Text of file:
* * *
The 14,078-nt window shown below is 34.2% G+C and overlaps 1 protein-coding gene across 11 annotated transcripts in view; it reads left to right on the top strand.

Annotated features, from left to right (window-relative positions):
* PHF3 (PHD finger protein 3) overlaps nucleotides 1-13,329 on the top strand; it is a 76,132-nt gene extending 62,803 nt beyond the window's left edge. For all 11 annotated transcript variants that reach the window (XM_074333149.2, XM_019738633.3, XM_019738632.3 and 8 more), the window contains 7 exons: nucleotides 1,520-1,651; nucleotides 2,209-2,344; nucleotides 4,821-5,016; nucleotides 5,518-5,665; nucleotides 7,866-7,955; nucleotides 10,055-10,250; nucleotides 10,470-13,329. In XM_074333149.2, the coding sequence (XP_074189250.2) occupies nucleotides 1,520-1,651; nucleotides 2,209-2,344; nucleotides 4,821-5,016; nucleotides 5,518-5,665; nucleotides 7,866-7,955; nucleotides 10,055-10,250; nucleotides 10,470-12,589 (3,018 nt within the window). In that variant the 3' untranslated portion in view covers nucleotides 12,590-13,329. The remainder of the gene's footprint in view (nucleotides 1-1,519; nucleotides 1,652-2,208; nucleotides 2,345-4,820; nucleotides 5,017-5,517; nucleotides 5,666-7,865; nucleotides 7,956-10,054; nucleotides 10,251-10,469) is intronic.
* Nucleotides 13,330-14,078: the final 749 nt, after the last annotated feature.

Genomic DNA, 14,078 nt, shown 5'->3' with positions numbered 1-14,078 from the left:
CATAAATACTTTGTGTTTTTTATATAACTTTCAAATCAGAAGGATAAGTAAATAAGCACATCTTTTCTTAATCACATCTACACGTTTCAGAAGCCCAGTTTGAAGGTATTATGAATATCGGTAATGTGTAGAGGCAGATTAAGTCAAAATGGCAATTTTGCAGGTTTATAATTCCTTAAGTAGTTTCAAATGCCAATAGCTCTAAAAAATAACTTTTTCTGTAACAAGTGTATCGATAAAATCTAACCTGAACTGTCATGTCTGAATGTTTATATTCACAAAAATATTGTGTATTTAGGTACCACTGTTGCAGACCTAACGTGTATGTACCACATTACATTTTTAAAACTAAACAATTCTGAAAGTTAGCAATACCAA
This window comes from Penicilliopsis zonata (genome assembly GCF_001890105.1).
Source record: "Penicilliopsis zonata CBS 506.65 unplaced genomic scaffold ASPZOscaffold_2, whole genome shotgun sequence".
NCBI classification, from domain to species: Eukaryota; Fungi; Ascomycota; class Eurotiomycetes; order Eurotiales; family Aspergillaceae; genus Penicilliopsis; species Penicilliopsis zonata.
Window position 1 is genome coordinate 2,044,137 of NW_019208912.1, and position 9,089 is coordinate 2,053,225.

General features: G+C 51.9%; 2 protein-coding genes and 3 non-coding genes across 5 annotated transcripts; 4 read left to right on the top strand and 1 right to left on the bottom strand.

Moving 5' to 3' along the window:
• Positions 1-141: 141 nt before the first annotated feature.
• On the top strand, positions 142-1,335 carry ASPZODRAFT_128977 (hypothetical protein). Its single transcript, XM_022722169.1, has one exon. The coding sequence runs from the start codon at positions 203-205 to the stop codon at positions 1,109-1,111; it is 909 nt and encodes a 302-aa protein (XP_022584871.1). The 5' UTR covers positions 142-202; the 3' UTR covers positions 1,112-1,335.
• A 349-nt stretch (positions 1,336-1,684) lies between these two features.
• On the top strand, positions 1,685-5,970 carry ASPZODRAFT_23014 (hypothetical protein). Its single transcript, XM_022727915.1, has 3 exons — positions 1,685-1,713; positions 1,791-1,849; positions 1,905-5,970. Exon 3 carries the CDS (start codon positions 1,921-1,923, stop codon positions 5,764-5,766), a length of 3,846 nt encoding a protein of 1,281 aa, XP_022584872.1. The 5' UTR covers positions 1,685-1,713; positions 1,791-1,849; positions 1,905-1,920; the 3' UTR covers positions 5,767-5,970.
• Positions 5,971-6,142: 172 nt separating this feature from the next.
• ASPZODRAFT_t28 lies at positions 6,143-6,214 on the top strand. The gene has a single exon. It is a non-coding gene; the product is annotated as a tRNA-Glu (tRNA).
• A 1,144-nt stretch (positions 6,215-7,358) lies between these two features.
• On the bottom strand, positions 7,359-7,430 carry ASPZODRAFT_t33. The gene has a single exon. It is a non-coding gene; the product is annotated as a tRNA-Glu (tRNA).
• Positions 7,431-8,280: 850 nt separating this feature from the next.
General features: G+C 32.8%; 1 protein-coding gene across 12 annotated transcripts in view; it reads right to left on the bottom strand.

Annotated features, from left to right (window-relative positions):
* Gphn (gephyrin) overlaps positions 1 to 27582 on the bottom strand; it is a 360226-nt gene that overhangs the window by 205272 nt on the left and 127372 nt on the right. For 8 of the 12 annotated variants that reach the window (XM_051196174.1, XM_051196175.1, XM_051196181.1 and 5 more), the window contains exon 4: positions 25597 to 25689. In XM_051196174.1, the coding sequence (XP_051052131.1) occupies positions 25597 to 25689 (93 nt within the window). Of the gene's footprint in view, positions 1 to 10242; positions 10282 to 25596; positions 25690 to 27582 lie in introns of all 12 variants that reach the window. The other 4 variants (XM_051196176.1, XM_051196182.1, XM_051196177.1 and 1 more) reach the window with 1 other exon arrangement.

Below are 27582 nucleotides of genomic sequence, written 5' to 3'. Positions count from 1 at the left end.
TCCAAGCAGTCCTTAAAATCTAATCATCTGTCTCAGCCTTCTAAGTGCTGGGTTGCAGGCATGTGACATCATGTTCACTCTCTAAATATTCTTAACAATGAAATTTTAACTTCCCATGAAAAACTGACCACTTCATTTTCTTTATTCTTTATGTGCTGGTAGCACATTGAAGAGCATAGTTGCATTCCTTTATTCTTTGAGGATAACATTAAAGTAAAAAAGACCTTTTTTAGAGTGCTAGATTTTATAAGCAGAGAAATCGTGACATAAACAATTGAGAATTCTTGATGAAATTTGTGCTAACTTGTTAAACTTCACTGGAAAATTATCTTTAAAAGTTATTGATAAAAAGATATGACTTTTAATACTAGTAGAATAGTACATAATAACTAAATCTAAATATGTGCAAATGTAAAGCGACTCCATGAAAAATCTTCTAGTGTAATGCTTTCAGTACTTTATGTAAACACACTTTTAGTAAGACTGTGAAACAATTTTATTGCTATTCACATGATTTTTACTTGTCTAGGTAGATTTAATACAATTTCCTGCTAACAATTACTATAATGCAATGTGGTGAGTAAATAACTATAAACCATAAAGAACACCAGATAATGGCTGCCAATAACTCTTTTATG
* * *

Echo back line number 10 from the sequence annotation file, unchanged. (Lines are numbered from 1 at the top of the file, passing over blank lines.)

Window position 1 is genome coordinate 2,044,137 of NW_019208912.1, and position 9,089 is coordinate 2,053,225.